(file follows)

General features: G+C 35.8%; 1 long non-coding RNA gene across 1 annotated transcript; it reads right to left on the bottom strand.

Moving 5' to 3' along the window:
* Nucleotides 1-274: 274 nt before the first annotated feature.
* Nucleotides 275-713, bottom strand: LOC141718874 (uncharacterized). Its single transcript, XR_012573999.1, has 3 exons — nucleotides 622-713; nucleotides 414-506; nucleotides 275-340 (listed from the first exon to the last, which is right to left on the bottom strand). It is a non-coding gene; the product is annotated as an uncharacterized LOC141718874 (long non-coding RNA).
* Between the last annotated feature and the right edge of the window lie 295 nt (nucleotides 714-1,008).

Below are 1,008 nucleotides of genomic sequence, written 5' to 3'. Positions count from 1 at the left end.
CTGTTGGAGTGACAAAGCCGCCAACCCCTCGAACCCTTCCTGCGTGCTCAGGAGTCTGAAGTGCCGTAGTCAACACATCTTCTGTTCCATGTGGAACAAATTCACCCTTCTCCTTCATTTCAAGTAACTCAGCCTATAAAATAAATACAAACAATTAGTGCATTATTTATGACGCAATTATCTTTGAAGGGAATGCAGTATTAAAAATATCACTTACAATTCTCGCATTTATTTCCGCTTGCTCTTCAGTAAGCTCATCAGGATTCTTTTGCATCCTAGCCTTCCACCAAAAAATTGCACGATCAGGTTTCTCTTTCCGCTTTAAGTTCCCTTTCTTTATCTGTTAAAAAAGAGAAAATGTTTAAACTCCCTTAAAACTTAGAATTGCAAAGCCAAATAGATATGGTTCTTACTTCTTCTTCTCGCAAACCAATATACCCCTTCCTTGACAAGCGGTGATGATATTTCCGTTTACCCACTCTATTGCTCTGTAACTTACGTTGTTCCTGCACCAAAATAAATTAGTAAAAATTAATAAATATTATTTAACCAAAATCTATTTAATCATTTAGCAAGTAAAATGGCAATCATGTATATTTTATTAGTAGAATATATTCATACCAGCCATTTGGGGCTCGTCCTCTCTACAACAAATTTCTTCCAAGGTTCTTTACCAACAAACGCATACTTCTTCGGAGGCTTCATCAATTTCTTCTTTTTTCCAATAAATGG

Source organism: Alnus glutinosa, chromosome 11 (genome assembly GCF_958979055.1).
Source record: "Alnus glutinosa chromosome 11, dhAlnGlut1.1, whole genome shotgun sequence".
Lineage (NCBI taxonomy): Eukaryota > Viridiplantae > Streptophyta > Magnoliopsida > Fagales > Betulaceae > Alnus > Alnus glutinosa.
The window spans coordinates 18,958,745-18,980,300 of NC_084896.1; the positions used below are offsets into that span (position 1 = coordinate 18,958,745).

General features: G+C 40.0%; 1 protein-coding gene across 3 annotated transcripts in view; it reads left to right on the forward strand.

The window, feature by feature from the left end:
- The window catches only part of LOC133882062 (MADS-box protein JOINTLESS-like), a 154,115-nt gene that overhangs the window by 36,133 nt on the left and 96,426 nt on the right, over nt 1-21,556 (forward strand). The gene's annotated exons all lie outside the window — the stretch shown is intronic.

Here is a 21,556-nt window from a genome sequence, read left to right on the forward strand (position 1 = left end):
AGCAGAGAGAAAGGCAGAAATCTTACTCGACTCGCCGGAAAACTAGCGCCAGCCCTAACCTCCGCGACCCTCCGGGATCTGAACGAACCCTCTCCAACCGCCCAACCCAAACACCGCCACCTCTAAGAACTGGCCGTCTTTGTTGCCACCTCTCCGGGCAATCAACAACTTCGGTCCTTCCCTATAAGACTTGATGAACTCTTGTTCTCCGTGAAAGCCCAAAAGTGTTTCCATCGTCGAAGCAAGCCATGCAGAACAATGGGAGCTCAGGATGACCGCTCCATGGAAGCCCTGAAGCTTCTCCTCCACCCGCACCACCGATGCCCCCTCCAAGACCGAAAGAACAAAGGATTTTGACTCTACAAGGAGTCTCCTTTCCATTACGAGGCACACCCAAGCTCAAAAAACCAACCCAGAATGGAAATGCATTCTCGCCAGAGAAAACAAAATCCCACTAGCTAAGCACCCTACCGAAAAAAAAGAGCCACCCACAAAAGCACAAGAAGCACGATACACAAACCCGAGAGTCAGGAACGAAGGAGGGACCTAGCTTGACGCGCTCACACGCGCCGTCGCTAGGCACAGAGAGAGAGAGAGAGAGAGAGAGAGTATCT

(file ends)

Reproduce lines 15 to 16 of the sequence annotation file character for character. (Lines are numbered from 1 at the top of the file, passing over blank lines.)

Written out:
Here is a 21,556-nt window from a genome sequence, read left to right on the forward strand (position 1 = left end):
AGCAGAGAGAAAGGCAGAAATCTTACTCGACTCGCCGGAAAACTAGCGCCAGCCCTAACCTCCGCGACCCTCCGGGATCTGAACGAACCCTCTCCAACCGCCCAACCCAAACACCGCCACCTCTAAGAACTGGCCGTCTTTGTTGCCACCTCTCCGGGCAATCAACAACTTCGGTCCTTCCCTATAAGACTTGATGAACTCTTGTTCTCCGTGAAAGCCCAAAAGTGTTTCCATCGTCGAAGCAAGCCATGCAGAACAATGGGAGCTCAGGATGACCGCTCCATGGAAGCCCTGAAGCTTCTCCTCCACCCGCACCACCGATGCCCCCTCCAAGACCGAAAGAACAAAGGATTTTGACTCTACAAGGAGTCTCCTTTCCATTACGAGGCACACCCAAGCTCAAAAAACCAACCCAGAATGGAAATGCATTCTCGCCAGAGAAAACAAAATCCCACTAGCTAAGCACCCTACCGAAAAAAAAGAGCCACCCACAAAAGCACAAGAAGCACGATACACAAACCCGAGAGTCAGGAACGAAGGAGGGACCTAGCTTGACGCGCTCACACGCGCCGTCGCTAGGCACAGAGAGAGAGAGAGAGAGAGAGAGAGTATCT